The editorial controls inevitably encourage an introductory-survey approach, although those familiar with them will recognize the mark of the individual authors throughout. Similarly the paucity of footnotes inevitably flattens the presentation, at times obscuring a distinction between the accepted and the more controversial, or fostering a via media. This is particularly true of the `social context' essays which perforce proceed by affirmation rather than by acknowledging and entering into opportunities for debate, and also -- although this would not be so inevitable -- pay less attention to the inner life of the communities discussed. This is less of a problem for the text-based chapters, although authors have obviously been faced with the choice between a superficial overview and a more detailed engagement with the text which can be more difficult to follow and more demanding of the reader (Catchpole). Similarly the `thematic' essays vary between a more comprehensive cover and the choice of particular texts or topics with varying success.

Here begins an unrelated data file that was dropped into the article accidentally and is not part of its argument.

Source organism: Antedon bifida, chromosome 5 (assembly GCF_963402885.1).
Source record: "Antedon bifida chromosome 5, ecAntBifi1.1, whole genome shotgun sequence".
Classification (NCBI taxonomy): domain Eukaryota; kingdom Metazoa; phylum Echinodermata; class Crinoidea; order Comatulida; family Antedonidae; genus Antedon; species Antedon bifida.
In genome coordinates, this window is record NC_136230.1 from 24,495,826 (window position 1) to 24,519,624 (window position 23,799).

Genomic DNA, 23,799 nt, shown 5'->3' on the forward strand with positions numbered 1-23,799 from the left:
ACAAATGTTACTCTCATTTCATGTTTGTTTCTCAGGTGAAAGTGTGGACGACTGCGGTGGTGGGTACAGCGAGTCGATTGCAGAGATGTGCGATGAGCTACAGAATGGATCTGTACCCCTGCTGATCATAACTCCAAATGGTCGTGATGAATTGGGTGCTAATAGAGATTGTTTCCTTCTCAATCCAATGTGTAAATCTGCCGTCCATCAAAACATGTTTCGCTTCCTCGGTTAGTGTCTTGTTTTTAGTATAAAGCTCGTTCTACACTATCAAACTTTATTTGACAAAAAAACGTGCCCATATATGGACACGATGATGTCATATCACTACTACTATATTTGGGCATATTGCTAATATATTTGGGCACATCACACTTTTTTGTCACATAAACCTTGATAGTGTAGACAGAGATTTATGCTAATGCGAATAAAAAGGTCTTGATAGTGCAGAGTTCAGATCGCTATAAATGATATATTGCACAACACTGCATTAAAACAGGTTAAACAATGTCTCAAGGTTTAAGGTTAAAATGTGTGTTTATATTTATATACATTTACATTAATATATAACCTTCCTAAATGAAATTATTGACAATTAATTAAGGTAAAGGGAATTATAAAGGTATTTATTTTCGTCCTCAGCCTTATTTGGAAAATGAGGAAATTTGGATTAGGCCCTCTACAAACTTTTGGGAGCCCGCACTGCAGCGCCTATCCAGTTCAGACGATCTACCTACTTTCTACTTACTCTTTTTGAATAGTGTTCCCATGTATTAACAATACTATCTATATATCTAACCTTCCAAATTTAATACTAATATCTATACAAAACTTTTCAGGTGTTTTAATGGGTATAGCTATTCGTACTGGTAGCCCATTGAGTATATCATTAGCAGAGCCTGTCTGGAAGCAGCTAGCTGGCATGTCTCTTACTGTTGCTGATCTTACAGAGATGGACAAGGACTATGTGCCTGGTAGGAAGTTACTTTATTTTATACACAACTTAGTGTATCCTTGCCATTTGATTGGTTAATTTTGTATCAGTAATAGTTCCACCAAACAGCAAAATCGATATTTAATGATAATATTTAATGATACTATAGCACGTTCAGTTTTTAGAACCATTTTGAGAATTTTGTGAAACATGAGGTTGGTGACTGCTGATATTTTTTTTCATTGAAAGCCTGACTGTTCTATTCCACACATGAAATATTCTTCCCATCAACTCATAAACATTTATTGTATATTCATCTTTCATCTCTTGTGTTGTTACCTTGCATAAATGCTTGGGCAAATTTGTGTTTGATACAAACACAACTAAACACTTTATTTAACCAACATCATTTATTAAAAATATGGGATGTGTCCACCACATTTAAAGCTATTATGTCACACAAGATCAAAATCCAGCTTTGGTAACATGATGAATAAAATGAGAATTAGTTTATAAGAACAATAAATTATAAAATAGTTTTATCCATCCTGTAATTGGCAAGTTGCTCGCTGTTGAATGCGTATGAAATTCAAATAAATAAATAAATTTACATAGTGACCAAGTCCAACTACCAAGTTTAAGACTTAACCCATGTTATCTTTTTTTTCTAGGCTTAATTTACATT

Consequently the volume is far from monochrome. There are clear differences between the authors, as between Rowland and Catchpole on Mark's view of the Temple, or in Chester's emphasis on the dimension of social protest in Jesus' message which receives less attention in Wright's symbiosis of subversive wisdom and apocalyptic, which itself breathes a different air from Bockmuehl's analysis of Jesus' relation to Jewish halakah. Perhaps more significantly, some interpret their task as an exploration of how the texts address the problem of continuity and discontinuity (Sanders), whereas others focus more on the `Jewishness' of their thought world (Dunn), and yet others lend themselves to a combination (Isaacs). Perhaps inevitably, where the focus is on the thought world continuity is more evident, where it is on self-perception the picture is more ambiguous: the dilemma implicit throughout is the claim to continuity with the past, with Scripture and the divine action and promise it proclaims, but discontinuity with the `other' who also claims that same past and whose claim demands more than mere denial. Yet this discontinuity also masks or may be expressed through a continuity, for example in techniques of scriptural interpretation (Borgen).